Another decade down, another SASY Rank mini-post. With the 1940s now behind us it is time for the two of us to scrawl down the films that impressed us the most from the decade. There are 36 films from the 1940s on the Sight & Sound list, but as it happens we are largely on the same page with regard to our selections. Neither of us could resist throwing 11 films into our respective Top 10s and we share nine films. That’s a good indication of how strong these nine films were, because this was a particularly satisfying decade for the both of us. There were quite a few filmmakers boasting multiple list films during the decade (Powell & Pressburger, Howard Hawks, Roberto Rossellini, John Ford, Orson Welles) but nobody dominated our Top 10 lists the way that Jean Renoir did in the 1930s. No, we’ve spread the love around on this one and can’t wait to move into the 1950s with our next yammer.
We’ve already yammered about all of the films below, so we’ll leave the lists to speak for themselves. But if you want more, then click on a film title to be magically transported to our conversation.
Because we love fun, we always try to shoehorn “SASY Wrap” into the subtitles of these roundup posts, but I’m guessing the reference here is lost on a lot of readers. It’s a reworking of The Unbearable Bassington, a short novel by the early 20th century British writer H.R. Munro, better known as Saki. Though not as good as his short stories, the novel is still a razor-sharp dig at British society — particularly upper-middle class society — a comedy of manners with some real teeth and heartbreak. And that’s why it seemed so appropriate for this SASY Wrap, as Great Britain finally enters the picture with a bang. Nearly half of the 10 films we will discuss here are British movies that alternately question, criticize, and celebrate Britain. But it is not just the British who are ascendant in this period; in a welcome reversal from our last batch of 10, nine of the films below are not American productions (well, maybe eight and half depending on how you classify Once Upon a Time in the West). Nine of the films below were also made during the second half of World War II, showing that as the Nazis were being pushed back a new artistic flowering was happening across Europe. But before we get into all that, as tradition demands, our respective (and for once quite different) rankings of the last 10 films:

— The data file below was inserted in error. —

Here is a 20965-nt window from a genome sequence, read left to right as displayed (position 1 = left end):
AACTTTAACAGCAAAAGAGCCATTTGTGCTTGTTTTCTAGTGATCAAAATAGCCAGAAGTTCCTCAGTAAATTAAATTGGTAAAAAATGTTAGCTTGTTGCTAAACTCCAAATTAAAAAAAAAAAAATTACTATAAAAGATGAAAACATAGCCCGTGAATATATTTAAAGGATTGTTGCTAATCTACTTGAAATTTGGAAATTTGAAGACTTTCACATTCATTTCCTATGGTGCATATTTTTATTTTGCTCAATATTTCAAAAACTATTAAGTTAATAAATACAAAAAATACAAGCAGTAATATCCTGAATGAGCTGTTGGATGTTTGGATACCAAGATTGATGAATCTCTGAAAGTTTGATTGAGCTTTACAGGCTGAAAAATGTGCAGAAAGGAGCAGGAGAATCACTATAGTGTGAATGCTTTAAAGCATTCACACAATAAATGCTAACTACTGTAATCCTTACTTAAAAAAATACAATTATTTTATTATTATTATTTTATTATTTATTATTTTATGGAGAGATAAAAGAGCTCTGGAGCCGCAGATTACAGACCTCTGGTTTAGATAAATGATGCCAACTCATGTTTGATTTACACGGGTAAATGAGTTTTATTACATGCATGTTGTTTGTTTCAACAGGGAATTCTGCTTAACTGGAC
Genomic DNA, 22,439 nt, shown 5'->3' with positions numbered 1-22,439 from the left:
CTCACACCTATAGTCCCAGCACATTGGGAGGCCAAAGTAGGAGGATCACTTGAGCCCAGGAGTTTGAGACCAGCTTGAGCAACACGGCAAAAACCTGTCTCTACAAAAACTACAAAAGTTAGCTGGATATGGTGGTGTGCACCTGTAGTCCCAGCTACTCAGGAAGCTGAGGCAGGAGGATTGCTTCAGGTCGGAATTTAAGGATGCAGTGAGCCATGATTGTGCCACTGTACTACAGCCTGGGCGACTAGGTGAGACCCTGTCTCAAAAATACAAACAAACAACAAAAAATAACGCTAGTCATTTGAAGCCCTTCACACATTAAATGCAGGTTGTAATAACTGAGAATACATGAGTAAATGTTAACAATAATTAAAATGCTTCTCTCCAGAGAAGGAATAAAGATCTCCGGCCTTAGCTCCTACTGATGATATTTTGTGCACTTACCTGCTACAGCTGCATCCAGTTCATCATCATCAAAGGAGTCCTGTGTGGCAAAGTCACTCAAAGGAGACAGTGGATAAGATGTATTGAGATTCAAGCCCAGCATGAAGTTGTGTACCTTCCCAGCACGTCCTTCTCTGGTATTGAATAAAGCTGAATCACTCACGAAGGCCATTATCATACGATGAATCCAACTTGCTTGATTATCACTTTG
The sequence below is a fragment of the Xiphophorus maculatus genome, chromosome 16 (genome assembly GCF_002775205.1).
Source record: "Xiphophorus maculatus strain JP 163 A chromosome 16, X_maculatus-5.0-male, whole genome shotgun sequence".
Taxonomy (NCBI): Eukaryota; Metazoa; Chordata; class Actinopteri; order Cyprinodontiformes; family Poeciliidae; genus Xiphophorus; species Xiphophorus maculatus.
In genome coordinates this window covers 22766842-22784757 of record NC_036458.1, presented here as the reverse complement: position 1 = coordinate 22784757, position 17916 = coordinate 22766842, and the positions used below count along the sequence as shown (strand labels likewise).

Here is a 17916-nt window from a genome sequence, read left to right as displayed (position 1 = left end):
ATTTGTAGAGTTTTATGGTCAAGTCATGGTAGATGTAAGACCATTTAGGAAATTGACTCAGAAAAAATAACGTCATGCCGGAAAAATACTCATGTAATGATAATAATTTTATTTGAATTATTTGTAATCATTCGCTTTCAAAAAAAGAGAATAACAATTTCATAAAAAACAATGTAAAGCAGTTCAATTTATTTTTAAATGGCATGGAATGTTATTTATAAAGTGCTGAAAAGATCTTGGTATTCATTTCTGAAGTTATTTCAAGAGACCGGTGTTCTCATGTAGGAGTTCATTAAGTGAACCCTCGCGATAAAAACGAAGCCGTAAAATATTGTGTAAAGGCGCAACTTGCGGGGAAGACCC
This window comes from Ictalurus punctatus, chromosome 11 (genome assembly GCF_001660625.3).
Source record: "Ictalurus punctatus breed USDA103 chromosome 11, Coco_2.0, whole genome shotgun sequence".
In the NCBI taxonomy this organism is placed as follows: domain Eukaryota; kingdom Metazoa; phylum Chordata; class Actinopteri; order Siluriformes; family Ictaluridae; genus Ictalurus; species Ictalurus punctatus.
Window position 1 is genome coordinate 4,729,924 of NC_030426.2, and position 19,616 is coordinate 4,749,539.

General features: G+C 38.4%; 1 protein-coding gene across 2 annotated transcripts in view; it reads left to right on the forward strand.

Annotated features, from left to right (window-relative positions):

Trains that pass in the night. Celia Johnson and Trevor Howard star as two lovers caught up in a short-lived extramarital affair in David Lean’s earnest romance.
British director David Lean is most famous as a maker of titanic Hollywood epics, including The Bridge on the River Kwai, Dr. Zhivago, and of course Lawrence of Arabia. But before Columbia Pictures came calling, Lean typically helmed British films of a much more modest scale, including a couple of stellar adaptions of Charles Dickens novels. Prior to Oliver Twist and T.E. Lawrence capturing his attention, Lean’s bread and butter was making films based on the works of British playwright, actor, and wit Noël Coward. The last of his Coward adaptations, Brief Encounter (1945) is generally considered to be the high point of Lean’s British film work before his talents were harnessed by American studios. The story of Brief Encounter is quite simple, a suburban housewife meets a suburban doctor while running errands in the city. Though both are already married and have children, they form an instant attraction and become tangled in a short-lived romance. Brief Encounter is an elegant study in desire and repression, passion and propriety; and ranks as one of few movie romances that dares to feel real in its emotions and realistic in its plotting. But it also remains strikingly cinematic, transforming a dingy train station into a realm of love and anguish. (86 min.) Continue reading